By The Star Staff
During a conference call this week to report earnings for the first quarter of 2022, biotechnology firm Amgen revealed that the IRS is claiming some $7 billion in taxes plus interest for the period between 2012 and 2015 related to its profit transfers from the mainland United States to Puerto Rico.
The company has operations in Juncos, where it employs some 2,400 people.
On April 18, Amgen said it received a notice of deficiency from the IRS for the 2013-2015 period proposing adjustments primarily related to the allocation of profits between certain of the company’s entities in the mainland U.S. and Puerto Rico similar to those previously proposed by the IRS for the 2010-2012 period.
“This notice seeks to increase Amgen’s U.S. taxable income for the 2013-2015 period by an amount that would result in additional federal tax of approximately $5.1 billion, plus interest. In addition, the notice proposes penalties of approximately $2 billion,” the firm said in its report Wednesday. “Amgen firmly believes that the adjustments proposed by the IRS for the 2010-2015 period and the penalties proposed by the IRS for the 2013-2015 period are without merit.”
Peter Griffith, the company’s executive vice president and chief financial officer, stated on the call that the adjustments and penalties the IRS proposed are without merit. He also said the IRS assertion of $2 billion in penalties for the 2013 to 2015 period is “wholly unwarranted.”
Puerto Rico is the site of the company’s flagship manufacturing complex responsible for the majority of Amgen’s global manufacturing. Amgen has had a substantial manufacturing presence in Puerto Rico for 30 years, and the company’s Puerto Rico subsidiary produces sophisticated biologic medicines for millions of patients around the world.
“The many valuable contributions of the Company’s Puerto Rico subsidiary include the effort and expertise of its 2,400 highly skilled staff members, the nearly $4 billion in capital investments it has made on the Island, the valuable assets it possesses, and the significant risks it has assumed in connection with its business,” the report reads. “It is through these investments that Amgen has been able to meet the needs of every patient, every time.”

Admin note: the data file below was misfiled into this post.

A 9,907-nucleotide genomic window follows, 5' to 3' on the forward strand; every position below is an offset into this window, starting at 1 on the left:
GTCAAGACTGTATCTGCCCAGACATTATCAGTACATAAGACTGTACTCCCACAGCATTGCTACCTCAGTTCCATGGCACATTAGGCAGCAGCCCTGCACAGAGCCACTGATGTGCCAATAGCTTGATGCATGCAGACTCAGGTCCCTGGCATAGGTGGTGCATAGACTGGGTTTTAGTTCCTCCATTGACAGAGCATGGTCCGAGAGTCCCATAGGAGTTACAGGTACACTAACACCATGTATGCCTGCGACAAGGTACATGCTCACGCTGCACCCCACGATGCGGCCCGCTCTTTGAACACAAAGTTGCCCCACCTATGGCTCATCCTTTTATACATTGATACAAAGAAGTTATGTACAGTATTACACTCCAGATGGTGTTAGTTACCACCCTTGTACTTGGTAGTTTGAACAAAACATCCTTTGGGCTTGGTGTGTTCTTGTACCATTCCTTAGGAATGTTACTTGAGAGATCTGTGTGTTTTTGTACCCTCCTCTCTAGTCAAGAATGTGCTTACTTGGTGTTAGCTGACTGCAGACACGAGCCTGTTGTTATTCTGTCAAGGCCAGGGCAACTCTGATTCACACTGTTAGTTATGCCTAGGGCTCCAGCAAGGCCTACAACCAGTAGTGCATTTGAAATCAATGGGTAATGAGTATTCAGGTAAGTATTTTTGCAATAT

“Amgen’s allocation of profit between its U.S. and Puerto Rico entities appropriately recognizes the key contributions made by the company’s Puerto Rico subsidiary,” the firm said. “The IRS position fails to adequately account for the importance of these value drivers. The proposed adjustments would result in Amgen’s Puerto Rico subsidiary earning little or no profit from its operations despite the value of and risk associated with its contributions.”
The IRS audited Amgen at length for many years on the allocation of profit between the U.S. and Puerto Rico. The audits were resolved through agreements with the IRS, resulting in no financial statement detriment to the company, the firm said.
“Further, the amount of the adjustments proposed by the IRS for the 2010-2015 period overstates by billions of dollars the magnitude of the dispute: Amgen believes, based upon the positions advanced by the IRS, that the IRS adjustments for the 2010-2015 period are overstated by approximately $2 billion due to the IRS failure to account for certain income and expenses,” the firm said.
Amgen has reported its income and expenses in a consistent manner for many years, the company said, and the IRS has appropriately accounted for its income and expenses in all prior audits.
“Any additional tax that could be imposed for the 2010-2015 period would be reduced by up to approximately $3.1 billion of repatriation tax previously accrued with respect to the Company’s Puerto Rico earnings,” the firm said. “Amgen previously made advance tax deposits to the IRS totaling $1.1 billion for the 2010-2015 period. These deposits would further reduce any additional cash tax that could be imposed. In addition, Amgen believes the IRS assertion of approximately $2 billion in penalties for the 2013-2015 period is wholly unwarranted.”